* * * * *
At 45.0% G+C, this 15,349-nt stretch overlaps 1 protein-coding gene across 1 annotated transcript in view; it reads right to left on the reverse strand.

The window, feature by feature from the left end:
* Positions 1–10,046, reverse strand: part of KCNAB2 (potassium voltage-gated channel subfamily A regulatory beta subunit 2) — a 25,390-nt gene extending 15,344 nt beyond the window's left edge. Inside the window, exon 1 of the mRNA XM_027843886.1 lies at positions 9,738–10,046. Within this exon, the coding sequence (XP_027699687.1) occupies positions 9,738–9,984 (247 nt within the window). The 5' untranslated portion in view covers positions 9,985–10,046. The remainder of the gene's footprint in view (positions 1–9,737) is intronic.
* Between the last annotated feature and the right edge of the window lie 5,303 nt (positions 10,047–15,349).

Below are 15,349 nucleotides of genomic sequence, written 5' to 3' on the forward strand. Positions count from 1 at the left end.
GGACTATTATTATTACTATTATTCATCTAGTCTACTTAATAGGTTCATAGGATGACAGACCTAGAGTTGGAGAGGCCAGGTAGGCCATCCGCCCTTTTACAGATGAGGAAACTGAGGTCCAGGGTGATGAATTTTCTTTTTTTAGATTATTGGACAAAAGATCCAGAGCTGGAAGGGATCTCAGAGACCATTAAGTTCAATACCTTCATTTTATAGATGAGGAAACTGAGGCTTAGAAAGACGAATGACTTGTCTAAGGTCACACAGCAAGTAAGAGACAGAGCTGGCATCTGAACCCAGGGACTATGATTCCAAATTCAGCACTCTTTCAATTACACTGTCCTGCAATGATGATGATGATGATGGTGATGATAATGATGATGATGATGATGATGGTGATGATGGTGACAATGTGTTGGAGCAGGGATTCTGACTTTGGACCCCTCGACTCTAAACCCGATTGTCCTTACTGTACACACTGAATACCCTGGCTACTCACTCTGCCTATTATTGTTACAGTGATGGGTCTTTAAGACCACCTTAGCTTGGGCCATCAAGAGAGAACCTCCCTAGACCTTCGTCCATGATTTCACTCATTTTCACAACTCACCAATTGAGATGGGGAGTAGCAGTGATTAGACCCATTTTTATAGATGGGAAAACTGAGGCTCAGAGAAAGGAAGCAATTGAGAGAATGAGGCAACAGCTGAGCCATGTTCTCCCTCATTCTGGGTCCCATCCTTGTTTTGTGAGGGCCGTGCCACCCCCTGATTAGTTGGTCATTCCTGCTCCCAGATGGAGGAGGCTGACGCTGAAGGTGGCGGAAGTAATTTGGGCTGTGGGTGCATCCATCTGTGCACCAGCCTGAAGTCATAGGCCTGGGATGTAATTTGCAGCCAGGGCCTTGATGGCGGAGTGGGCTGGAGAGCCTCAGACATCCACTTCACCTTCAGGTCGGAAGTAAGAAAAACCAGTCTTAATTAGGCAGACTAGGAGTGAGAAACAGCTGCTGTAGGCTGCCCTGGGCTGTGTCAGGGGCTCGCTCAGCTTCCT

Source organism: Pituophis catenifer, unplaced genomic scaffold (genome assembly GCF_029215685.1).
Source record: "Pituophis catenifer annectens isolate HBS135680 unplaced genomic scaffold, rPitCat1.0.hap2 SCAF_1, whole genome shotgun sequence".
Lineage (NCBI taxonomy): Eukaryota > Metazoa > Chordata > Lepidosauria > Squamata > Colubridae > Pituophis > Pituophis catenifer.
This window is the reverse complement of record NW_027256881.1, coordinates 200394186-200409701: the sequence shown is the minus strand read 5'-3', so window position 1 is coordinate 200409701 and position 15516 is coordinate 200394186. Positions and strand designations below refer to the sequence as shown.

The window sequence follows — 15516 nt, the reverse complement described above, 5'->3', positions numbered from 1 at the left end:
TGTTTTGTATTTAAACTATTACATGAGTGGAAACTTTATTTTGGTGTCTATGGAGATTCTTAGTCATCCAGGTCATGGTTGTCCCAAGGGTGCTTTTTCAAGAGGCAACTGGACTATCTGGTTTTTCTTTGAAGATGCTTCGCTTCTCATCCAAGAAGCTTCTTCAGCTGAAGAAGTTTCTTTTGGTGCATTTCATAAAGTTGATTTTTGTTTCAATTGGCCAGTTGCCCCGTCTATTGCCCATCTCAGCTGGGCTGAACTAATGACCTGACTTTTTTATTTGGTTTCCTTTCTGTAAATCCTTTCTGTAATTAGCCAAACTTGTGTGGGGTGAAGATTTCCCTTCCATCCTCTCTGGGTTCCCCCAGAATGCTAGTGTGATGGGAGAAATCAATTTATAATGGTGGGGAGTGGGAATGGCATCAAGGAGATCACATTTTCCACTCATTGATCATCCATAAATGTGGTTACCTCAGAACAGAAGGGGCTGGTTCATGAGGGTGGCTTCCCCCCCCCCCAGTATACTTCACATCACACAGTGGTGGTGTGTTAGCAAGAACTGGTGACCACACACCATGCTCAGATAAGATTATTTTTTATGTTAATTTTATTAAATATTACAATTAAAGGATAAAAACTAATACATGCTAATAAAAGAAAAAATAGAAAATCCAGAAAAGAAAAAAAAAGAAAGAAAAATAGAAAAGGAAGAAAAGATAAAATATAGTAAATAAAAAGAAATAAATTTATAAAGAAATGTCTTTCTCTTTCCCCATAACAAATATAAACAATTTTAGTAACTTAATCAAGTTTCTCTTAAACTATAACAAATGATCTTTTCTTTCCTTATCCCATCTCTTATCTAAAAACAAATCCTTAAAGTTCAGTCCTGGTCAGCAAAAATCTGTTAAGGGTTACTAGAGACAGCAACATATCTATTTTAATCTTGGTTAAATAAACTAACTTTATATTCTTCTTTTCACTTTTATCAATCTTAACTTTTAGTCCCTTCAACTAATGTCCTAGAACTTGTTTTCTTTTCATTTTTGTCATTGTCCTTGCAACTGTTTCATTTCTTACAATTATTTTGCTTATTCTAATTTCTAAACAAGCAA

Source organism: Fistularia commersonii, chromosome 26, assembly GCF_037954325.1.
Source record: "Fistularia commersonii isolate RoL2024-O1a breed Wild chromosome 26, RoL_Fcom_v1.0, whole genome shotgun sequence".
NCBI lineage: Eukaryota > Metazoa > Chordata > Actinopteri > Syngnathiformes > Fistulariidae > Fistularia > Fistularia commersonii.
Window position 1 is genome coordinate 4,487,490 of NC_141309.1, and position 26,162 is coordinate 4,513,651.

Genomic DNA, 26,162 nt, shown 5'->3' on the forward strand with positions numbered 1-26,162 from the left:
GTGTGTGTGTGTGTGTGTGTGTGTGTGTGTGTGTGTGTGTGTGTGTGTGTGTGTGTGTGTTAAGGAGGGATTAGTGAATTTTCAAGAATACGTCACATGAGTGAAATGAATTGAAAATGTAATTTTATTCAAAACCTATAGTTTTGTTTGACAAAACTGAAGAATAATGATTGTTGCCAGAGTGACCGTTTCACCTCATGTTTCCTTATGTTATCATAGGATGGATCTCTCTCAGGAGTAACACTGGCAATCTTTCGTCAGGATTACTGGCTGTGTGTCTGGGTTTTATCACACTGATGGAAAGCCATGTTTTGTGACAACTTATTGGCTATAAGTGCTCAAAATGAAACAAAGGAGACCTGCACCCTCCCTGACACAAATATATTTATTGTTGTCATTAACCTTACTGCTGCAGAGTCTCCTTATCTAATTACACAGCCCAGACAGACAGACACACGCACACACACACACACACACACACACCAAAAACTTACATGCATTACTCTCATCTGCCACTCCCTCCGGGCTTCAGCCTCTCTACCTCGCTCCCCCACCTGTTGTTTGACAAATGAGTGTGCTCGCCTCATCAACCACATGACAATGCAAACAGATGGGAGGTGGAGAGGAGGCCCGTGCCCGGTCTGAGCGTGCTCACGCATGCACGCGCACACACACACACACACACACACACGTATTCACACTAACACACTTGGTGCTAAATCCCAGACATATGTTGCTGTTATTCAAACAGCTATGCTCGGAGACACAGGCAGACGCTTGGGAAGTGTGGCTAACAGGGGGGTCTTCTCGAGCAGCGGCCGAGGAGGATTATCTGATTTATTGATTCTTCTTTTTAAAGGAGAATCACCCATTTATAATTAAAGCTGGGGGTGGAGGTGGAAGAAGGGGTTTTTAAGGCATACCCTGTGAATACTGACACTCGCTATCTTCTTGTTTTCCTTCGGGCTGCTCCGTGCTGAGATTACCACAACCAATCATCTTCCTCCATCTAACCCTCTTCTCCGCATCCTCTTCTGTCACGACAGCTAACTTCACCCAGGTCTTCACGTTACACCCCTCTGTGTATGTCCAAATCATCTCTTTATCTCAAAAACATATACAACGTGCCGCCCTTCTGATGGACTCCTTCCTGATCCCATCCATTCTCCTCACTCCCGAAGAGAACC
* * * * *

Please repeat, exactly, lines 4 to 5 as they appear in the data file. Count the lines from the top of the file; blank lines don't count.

* Between the last annotated feature and the right edge of the window lie 5,303 nt (positions 10,047–15,349).

Below are 15,349 nucleotides of genomic sequence, written 5' to 3' on the forward strand. Positions count from 1 at the left end.